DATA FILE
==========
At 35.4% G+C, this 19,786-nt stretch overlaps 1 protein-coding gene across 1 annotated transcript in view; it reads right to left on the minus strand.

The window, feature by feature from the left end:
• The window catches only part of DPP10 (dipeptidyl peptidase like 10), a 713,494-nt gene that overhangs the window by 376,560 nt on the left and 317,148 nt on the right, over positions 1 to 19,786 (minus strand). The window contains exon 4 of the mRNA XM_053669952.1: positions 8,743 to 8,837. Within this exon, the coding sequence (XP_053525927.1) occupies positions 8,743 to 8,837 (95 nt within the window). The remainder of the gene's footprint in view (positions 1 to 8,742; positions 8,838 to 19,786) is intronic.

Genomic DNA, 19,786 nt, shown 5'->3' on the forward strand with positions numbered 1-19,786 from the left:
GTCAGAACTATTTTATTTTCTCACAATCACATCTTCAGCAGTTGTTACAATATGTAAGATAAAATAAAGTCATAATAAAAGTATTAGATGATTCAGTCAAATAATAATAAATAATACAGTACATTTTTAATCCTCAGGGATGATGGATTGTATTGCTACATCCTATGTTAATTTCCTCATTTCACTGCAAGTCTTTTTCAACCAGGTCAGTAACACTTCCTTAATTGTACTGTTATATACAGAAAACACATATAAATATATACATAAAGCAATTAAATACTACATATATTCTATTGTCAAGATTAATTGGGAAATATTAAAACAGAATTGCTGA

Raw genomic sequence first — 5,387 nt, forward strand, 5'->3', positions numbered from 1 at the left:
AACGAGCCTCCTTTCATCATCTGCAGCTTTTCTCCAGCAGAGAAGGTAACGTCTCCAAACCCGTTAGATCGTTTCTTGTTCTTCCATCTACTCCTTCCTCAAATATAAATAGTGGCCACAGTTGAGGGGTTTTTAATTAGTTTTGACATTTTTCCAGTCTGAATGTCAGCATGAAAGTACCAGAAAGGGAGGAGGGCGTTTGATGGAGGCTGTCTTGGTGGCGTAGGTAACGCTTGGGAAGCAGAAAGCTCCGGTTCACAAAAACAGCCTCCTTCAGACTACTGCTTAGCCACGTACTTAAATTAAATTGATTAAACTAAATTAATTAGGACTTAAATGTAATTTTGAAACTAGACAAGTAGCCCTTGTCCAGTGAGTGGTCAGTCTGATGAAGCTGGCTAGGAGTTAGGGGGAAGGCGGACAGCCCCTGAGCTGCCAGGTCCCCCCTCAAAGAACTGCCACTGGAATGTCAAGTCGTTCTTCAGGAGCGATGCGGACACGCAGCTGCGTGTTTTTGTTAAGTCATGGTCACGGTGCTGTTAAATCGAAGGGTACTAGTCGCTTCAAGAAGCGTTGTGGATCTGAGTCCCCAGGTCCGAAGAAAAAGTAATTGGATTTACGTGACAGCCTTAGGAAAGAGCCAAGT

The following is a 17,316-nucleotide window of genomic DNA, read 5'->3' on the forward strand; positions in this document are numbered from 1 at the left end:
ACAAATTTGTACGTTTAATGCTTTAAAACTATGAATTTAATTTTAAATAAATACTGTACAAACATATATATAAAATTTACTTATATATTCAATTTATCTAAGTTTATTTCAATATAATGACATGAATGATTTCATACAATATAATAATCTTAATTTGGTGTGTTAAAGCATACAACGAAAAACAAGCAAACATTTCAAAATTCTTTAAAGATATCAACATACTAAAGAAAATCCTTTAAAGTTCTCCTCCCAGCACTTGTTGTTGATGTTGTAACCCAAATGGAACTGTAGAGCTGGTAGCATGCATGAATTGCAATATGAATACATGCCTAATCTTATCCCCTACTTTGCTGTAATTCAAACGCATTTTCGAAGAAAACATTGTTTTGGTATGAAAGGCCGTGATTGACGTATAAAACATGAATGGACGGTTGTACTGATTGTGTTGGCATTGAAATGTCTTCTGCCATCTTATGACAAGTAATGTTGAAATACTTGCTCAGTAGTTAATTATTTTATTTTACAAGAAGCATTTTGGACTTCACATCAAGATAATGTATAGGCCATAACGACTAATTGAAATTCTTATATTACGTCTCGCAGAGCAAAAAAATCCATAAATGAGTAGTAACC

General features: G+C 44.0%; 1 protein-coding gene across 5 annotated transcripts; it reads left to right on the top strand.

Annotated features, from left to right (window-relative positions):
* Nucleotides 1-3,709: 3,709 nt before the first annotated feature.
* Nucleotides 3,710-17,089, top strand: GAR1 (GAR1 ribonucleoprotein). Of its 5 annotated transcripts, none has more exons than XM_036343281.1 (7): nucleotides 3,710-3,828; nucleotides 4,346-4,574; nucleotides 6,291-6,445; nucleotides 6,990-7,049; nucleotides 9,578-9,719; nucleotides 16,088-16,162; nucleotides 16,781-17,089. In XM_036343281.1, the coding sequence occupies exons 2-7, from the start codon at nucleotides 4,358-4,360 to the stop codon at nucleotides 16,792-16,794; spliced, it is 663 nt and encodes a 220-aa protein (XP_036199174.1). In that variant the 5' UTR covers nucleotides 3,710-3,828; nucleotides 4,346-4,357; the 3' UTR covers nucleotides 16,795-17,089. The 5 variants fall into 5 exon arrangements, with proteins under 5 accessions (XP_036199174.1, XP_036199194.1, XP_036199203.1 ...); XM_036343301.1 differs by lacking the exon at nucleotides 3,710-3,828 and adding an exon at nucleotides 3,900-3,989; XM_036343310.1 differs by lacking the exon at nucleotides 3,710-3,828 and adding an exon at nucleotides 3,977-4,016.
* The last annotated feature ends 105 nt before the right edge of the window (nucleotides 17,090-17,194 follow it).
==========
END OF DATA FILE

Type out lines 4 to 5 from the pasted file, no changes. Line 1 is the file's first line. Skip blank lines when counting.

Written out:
Genomic DNA, 19,786 nt, shown 5'->3' on the forward strand with positions numbered 1-19,786 from the left:
GTCAGAACTATTTTATTTTCTCACAATCACATCTTCAGCAGTTGTTACAATATGTAAGATAAAATAAAGTCATAATAAAAGTATTAGATGATTCAGTCAAATAATAATAAATAATACAGTACATTTTTAATCCTCAGGGATGATGGATTGTATTGCTACATCCTATGTTAATTTCCTCATTTCACTGCAAGTCTTTTTCAACCAGGTCAGTAACACTTCCTTAATTGTACTGTTATATACAGAAAACACATATAAATATATACATAAAGCAATTAAATACTACATATATTCTATTGTCAAGATTAATTGGGAAATATTAAAACAGAATTGCTGA